Day 28: Salida to Upper Dome Reservoir
Heeding the advice from our bartender the night before, we woke up from our stealth camp early to avoid being detected. We found a nice bakery, ate breakfast burritos and ordered bagels to-go. After a few more errands we set off for the long climb of Marshall Pass. The first 26 miles were nearly all uphill. The climb was long and steady while the heat made it hard. The changing Aspens made summiting the climb enjoyable and a few hours later, we finally reached the top. We took a short break to admire the view and devour our bagels, both wishing we had ordered more. The long descent was a nice break and a few miles later we stopped at a small bar/general store. As Brett wasnt feeling too hot, we took another small break and ordered a beer. Still not feeling well we sat outside where Brett rested and I mended my frame bag’s zipper. We then left and rode a few more hours until night came and we camped at the Upper Dome Reservoir.
Day 27: Dillon to Salida
After an amazing nights rest we woke up, ate eggs and said our goodbyes. As we were leaving, Jackson, Jesse’s son, told us that he was a expecting us to have ridden on a tandem, he seemed a little disappointed to find that we each were riding our own bikes, but it was a good laugh! We set off down the bike path from Dillon and rode up and up and then down a short descent into Breckenridge. After 30 minutes of Matt dealing with Post Office shenanigans, Brett discovered the glory of peanut butter on blueberry muffins. We left town and climbed up Borealis Pass. The leaves were finally beginning to change and the views were amazing. The descent was fun and as things flattened out we followed a handful of nice gravel roads before turning onto a stretch of paved highway. A short storm was coming our way and we pressed on a couple miles to a convenience store. During that time something went off in Matt’s Achilles and he was barely able to stand. Luckily we tapped into the science of K-tape, which instantly helped. We cruised along a series of washboarded gravel roads until sunset. We still had aways to go as the path suddenly turned into a hard, steep climb. It got dark as we spun our way up the climb and shortly after summiting, we saw the lights of Salida. We donned our headlamps and started down. It was pitch black outside the illumination of our awesome Dynamo headlights and every few minutes a new corner would reveal the lights of Salida getting closer. Fueled by hungry stomachs, we crushed the descent. We soon found our way into town, and smelled our way into an open bar and feasted on Beer and Burgers. With no rooms available in town and the nearest campsite miles away, we opted for stealth camping down by the river. Sleep came quick.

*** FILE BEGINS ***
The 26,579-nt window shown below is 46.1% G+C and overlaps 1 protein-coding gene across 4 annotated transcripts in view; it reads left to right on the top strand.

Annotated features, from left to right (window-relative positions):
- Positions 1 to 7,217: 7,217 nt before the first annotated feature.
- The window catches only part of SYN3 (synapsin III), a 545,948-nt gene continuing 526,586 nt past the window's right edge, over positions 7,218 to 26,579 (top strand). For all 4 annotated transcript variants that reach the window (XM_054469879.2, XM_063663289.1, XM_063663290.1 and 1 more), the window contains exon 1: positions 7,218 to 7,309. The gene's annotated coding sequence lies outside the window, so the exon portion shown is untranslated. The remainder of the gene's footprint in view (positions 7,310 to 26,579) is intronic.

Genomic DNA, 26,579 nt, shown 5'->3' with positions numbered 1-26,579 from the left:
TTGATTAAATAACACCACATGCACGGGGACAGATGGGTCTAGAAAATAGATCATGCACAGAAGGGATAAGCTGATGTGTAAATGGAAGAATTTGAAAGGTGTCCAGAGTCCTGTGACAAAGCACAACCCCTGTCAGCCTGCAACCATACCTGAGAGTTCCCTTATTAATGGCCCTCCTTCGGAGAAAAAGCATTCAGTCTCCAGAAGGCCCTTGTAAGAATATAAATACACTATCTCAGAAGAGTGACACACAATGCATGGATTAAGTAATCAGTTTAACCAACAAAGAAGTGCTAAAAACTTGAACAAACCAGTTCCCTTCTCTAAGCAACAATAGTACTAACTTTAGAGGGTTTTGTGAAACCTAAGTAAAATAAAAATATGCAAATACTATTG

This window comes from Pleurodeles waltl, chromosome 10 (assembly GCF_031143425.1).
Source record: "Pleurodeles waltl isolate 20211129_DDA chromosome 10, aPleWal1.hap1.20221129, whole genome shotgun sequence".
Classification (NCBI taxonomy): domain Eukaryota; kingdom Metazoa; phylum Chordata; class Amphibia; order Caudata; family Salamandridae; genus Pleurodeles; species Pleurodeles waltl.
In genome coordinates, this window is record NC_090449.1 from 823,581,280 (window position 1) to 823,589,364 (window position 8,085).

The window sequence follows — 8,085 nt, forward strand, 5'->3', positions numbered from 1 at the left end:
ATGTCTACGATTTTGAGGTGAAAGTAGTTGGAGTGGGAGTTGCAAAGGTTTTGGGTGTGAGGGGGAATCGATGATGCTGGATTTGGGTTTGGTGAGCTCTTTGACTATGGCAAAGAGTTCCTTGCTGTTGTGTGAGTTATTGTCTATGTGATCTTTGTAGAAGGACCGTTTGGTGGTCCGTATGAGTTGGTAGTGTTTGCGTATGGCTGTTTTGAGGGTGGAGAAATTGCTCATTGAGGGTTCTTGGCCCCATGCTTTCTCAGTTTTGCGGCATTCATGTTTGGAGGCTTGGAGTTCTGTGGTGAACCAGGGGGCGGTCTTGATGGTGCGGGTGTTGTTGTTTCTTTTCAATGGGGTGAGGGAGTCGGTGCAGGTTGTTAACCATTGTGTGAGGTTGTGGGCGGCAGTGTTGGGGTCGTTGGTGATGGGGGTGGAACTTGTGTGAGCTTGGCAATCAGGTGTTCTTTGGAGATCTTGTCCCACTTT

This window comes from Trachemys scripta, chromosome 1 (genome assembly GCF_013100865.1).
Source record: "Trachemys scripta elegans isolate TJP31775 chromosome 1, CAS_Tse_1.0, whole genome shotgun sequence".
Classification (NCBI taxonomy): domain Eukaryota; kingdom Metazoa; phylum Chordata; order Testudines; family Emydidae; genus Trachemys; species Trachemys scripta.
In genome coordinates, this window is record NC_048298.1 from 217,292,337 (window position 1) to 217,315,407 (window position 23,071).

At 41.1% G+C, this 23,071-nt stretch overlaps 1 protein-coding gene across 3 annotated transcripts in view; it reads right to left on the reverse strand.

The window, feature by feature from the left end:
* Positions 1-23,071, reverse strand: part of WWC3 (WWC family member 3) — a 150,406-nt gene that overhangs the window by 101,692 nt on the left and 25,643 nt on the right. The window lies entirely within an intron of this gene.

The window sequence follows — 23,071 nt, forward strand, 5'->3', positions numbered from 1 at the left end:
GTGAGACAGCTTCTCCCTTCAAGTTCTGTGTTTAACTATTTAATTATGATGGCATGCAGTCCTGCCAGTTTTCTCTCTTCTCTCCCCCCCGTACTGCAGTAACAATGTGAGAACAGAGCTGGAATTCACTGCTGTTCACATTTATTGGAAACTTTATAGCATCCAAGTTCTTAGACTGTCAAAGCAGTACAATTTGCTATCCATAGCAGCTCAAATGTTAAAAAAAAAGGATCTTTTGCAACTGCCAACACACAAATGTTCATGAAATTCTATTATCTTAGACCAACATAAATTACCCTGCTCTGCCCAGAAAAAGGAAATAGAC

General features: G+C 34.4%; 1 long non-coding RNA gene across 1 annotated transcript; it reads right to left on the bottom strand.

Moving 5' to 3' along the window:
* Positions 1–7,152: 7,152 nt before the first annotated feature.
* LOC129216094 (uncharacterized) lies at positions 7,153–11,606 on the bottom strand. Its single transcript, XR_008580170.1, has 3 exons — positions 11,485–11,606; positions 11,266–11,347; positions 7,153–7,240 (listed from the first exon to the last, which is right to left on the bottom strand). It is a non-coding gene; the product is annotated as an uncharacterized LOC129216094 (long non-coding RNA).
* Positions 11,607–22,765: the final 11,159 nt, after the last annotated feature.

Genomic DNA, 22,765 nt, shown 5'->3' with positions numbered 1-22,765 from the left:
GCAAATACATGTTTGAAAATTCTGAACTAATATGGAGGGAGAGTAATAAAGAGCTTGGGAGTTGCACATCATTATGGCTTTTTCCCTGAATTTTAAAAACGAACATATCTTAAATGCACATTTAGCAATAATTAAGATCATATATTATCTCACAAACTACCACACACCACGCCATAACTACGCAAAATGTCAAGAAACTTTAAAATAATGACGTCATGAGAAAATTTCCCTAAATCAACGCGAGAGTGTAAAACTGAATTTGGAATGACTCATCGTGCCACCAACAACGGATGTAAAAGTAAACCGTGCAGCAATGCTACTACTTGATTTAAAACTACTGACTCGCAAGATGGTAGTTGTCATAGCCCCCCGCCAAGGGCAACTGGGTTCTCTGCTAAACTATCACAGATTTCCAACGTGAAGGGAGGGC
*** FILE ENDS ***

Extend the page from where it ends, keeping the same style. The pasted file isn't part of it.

Day 26: Cow-Pie Field to Dillon
We woke up after a decent sleep amid the field of cows. We ate breakfast and after a short climb, descended down into the small “town” of Radium. We met a local who let us fill up our water bladders and began the long slow climb out of Radium. It was a hot day with lots of hills. We pedaled on and eventually passed Inspiration Point, where we were greeted with uninspiring Headwinds. Eventually we settled next to a lake and ate our delicious lunch, the usual bagel peanut butter fabulous (PB, Nutella and JAM). As we left, our headwind woes continued to destroy our souls and we trudged along the next dozen or so miles. We eventually passed the worst of it and summited Ute Pass. Not many climbs along the GDMBR are rewarded with such sweet descents, but the paved drop to Silverthorne was nothing less that glorious. We rode the remaining miles into town and met up with Brett’s girlfriend’s brother Jesse and his family. That night we ate like kings. Steak, Pesto Pasta, Ice cream, Beers. The night was an epic. Did we mention there was a hot tub?
Day 24-25: Brush Mountain Lodge to Steamboat To Cow-Pie Field
After an awesome stay at the Brush Mountain Lodge, we set out with hopes of making it the 50 miles to Steamboat Springs by the early afternoon to have work done on our bikes. The road started off pretty mellow, got a bit rugged, and then turned up. It was a steep rocky section that took us over the pass. We stopped at the top, hiked a small hill and took in the view while eating lunch. We were feeling good and began the descent, which quickly became more work than the climb. Finding a good line through the rocks and ruts slowed our progress and added to the stress on our camera bags. We had to stop a couple times to secure them in place while we continued down the rugged descent.